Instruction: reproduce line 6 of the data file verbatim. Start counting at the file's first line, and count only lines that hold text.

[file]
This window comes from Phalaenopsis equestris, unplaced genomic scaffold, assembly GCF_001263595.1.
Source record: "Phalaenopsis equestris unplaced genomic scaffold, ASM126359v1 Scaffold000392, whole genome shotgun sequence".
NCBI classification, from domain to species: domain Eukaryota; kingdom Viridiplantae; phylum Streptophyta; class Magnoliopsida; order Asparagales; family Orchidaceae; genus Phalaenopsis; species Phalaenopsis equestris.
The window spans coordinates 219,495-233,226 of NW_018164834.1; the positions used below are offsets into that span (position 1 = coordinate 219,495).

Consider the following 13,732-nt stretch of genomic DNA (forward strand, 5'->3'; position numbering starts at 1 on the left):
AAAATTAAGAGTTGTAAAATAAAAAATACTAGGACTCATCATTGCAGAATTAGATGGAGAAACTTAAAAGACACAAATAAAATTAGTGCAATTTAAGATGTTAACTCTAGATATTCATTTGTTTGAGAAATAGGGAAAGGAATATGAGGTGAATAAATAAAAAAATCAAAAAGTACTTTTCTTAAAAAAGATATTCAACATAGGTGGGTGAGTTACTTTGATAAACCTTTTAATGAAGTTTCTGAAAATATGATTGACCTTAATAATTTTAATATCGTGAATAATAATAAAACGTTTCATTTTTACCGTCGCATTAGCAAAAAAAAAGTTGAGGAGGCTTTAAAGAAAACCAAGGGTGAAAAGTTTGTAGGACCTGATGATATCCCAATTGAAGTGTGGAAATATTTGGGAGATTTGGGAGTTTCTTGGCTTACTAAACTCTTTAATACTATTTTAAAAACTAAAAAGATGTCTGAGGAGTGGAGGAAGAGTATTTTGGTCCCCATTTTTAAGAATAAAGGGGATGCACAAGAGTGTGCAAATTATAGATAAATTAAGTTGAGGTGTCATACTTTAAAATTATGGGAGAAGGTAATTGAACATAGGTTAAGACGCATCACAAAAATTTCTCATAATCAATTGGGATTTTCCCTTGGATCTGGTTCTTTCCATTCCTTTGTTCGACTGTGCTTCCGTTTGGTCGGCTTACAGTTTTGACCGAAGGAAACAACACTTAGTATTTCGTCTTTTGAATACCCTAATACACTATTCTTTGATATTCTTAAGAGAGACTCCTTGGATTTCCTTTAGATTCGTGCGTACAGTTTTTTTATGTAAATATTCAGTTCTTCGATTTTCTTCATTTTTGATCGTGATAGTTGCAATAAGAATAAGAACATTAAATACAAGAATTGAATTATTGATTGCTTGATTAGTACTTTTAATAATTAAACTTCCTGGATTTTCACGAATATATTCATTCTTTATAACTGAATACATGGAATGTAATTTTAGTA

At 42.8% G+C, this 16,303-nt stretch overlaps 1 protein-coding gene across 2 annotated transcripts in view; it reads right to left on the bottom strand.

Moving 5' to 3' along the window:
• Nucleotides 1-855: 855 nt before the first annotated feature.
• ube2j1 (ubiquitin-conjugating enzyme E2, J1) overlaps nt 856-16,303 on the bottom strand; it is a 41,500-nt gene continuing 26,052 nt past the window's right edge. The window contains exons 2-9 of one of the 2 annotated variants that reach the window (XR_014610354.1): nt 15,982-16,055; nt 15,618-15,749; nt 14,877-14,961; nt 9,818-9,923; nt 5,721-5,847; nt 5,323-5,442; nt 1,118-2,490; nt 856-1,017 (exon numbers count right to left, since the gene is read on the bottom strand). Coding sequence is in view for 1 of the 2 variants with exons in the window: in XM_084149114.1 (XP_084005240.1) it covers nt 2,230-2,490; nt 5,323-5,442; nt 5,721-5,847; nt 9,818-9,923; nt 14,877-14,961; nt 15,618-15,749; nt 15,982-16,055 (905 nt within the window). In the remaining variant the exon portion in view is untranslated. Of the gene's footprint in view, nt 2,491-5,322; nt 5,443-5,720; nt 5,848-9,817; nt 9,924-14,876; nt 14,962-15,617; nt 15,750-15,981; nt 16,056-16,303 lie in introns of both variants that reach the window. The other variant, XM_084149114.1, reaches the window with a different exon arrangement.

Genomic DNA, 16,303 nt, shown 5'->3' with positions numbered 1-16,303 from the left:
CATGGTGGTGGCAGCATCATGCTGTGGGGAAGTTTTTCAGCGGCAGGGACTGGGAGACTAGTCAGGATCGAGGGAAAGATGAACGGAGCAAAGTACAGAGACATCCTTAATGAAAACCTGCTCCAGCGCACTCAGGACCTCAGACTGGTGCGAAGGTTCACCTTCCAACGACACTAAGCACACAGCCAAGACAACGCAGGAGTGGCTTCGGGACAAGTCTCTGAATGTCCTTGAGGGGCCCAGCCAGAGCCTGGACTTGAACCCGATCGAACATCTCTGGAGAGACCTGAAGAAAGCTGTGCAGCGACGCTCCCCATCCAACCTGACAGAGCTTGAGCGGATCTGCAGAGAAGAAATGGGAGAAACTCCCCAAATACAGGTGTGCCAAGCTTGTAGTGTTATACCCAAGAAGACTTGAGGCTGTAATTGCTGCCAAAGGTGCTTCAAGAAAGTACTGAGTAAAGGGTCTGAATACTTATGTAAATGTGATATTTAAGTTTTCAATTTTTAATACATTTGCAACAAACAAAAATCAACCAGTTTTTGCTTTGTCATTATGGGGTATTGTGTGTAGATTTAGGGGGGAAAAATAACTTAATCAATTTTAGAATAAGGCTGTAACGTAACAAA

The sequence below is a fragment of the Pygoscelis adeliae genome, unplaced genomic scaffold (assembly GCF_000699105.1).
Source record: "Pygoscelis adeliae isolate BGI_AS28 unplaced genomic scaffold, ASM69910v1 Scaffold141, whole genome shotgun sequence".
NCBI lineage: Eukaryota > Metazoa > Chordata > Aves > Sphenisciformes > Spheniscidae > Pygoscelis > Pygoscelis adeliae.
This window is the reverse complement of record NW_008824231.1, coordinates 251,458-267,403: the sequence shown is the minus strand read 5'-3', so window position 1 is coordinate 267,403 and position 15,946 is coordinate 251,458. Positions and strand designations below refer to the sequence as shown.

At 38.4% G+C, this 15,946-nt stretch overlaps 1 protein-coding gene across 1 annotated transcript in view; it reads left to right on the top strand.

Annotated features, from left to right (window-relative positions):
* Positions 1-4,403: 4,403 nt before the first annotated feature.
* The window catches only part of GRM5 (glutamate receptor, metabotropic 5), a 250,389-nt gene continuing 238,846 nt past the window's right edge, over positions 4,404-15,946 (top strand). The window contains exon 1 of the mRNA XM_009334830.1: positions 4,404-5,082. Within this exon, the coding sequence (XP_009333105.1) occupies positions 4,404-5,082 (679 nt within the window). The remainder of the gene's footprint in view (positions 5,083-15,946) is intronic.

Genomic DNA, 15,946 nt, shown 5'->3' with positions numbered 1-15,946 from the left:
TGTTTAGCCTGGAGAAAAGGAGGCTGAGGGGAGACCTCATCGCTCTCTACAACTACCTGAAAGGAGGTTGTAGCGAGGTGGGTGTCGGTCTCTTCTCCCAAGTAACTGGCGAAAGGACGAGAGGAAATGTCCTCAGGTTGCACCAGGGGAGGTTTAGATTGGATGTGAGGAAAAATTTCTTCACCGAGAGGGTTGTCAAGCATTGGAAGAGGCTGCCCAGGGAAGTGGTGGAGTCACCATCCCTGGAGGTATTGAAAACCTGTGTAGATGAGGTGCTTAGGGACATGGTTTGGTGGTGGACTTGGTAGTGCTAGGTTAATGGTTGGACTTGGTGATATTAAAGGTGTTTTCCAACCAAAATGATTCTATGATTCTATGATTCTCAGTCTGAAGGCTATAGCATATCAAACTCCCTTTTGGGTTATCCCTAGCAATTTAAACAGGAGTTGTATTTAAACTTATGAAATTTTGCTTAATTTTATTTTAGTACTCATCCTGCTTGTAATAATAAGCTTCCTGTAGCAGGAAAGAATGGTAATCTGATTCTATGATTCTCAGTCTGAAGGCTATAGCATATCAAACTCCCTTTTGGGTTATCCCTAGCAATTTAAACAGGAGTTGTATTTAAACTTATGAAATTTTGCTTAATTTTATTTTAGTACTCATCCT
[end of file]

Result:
AAAATTAAGAGTTGTAAAATAAAAAATACTAGGACTCATCATTGCAGAATTAGATGGAGAAACTTAAAAGACACAAATAAAATTAGTGCAATTTAAGATGTTAACTCTAGATATTCATTTGTTTGAGAAATAGGGAAAGGAATATGAGGTGAATAAATAAAAAAATCAAAAAGTACTTTTCTTAAAAAAGATATTCAACATAGGTGGGTGAGTTACTTTGATAAACCTTTTAATGAAGTTTCTGAAAATATGATTGACCTTAATAATTTTAATATCGTGAATAATAATAAAACGTTTCATTTTTACCGTCGCATTAGCAAAAAAAAAGTTGAGGAGGCTTTAAAGAAAACCAAGGGTGAAAAGTTTGTAGGACCTGATGATATCCCAATTGAAGTGTGGAAATATTTGGGAGATTTGGGAGTTTCTTGGCTTACTAAACTCTTTAATACTATTTTAAAAACTAAAAAGATGTCTGAGGAGTGGAGGAAGAGTATTTTGGTCCCCATTTTTAAGAATAAAGGGGATGCACAAGAGTGTGCAAATTATAGATAAATTAAGTTGAGGTGTCATACTTTAAAATTATGGGAGAAGGTAATTGAACATAGGTTAAGACGCATCACAAAAATTTCTCATAATCAATTGGGATTTTCCCTTGGATCTGGTTCTTTCCATTCCTTTGTTCGACTGTGCTTCCGTTTGGTCGGCTTACAGTTTTGACCGAAGGAAACAACACTTAGTATTTCGTCTTTTGAATACCCTAATACACTATTCTTTGATATTCTTAAGAGAGACTCCTTGGATTTCCTTTAGATTCGTGCGTACAGTTTTTTTATGTAAATATTCAGTTCTTCGATTTTCTTCATTTTTGATCGTGATAGTTGCAATAAGAATAAGAACATTAAATACAAGAATTGAATTATTGATTGCTTGATTAGTACTTTTAATAATTAAACTTCCTGGATTTTCACGAATATATTCATTCTTTATAACTGAATACATGGAATGTAATTTTAGTA